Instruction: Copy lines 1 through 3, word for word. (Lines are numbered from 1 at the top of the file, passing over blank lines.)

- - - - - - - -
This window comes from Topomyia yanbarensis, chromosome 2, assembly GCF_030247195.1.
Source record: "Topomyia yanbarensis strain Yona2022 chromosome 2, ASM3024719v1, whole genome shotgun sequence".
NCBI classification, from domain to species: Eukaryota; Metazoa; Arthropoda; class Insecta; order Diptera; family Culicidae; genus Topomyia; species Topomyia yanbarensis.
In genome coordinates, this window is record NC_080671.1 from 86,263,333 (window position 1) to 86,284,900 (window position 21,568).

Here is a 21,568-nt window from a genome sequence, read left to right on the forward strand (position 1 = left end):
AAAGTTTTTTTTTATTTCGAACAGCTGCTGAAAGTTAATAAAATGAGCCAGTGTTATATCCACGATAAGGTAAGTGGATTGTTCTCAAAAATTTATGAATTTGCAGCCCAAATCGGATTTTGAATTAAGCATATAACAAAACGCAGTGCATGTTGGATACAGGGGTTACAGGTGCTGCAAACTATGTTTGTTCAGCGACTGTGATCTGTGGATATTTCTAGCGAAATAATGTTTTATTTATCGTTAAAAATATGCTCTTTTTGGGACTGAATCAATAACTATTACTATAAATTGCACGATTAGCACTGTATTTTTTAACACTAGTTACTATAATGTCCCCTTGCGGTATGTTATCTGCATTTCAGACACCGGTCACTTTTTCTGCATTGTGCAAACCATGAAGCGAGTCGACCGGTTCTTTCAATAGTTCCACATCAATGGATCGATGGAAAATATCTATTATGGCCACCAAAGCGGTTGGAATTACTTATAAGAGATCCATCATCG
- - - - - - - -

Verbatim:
This window comes from Topomyia yanbarensis, chromosome 2, assembly GCF_030247195.1.
Source record: "Topomyia yanbarensis strain Yona2022 chromosome 2, ASM3024719v1, whole genome shotgun sequence".
NCBI classification, from domain to species: Eukaryota; Metazoa; Arthropoda; class Insecta; order Diptera; family Culicidae; genus Topomyia; species Topomyia yanbarensis.